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September Newsline: PA invests in water; US-Mexico sewage scuffle; heavy equipment theme park opens
Stormwater model to inform regulators on future development projects
North Carolina State University researchers have developed a computer model that will accurately predict stormwater pollution impacts from proposed real-estate developments — allowing regulators to make informed decisions about which development projects can be approved without endangering water quality. The model could serve as a blueprint for similar efforts across the country.
"The model is designed to evaluate the amount of nitrogen and phosphorus found in stormwater runoff from residential and commercial developments — particularly runoff from a completed project, not a site that is under construction," says Dr. Bill Hunt, an associate professor and extension specialist of biological and agricultural engineering at NC State who helped develop the model. "To comply with regional water-quality regulations, cities and counties have to account for nutrient loads," Hunt says, "but the existing tools are antiquated and aren't giving us sufficiently accurate data."
The researchers developed the model using chemical, physical and land-use data specific to North Carolina and surrounding states. This allowed them to account for regional conditions, which will improve the model's accuracy. "Because the model uses regional data, it could be modified easily for use east of the Blue Ridge Mountains in North Carolina and adjoining states," Hunt says.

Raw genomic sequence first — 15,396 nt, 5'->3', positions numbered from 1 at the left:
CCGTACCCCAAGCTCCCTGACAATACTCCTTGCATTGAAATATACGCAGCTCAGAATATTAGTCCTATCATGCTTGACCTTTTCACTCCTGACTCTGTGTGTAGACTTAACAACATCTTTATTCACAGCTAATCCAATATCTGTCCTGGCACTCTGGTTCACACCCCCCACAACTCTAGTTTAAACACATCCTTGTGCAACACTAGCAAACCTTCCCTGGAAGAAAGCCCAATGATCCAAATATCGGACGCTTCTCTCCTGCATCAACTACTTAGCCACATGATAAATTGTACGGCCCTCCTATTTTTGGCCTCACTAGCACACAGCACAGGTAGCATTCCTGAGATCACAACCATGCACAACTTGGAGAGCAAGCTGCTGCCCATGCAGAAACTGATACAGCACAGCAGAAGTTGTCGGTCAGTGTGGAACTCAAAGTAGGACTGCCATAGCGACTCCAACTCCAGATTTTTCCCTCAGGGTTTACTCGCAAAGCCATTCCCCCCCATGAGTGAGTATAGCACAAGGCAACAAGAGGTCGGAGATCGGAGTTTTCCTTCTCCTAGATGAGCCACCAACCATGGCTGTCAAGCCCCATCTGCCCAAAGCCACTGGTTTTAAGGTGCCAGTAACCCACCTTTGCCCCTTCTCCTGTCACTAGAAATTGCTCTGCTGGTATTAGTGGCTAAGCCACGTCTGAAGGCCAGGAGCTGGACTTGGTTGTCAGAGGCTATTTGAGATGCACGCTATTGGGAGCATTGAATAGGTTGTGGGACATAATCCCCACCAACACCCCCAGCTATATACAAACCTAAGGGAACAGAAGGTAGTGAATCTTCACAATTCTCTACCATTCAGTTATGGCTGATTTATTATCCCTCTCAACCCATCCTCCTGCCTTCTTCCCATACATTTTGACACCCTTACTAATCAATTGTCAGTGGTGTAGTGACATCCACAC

State and local government officials, as well as developers, can plug proposed development plans into the model and get an accurate estimate of the level of nutrients that would likely be included in stormwater runoff from the completed development site. This would give officials key data that they can use to determine whether a proposed development project should be allowed to move forward or require additional stormwater treatment.
Georgia city to issue $50 million in bonds for upgrades Web exclusive!
In Georgia, the Macon Water Authority (MWA) has approved the refinancing of $14.2 million in bonds and the eventual sale of $50 million more. The new bonds will pay for a long list of improvements to the authority’s water distribution system, sewers, replacement of a sewer line that collapsed under the Macon levee last year, and more.
Among the projects the new bonds will finance are an estimated $17.2 million in water system improvements and $32.5 million in sewer system and sewage treatment improvements.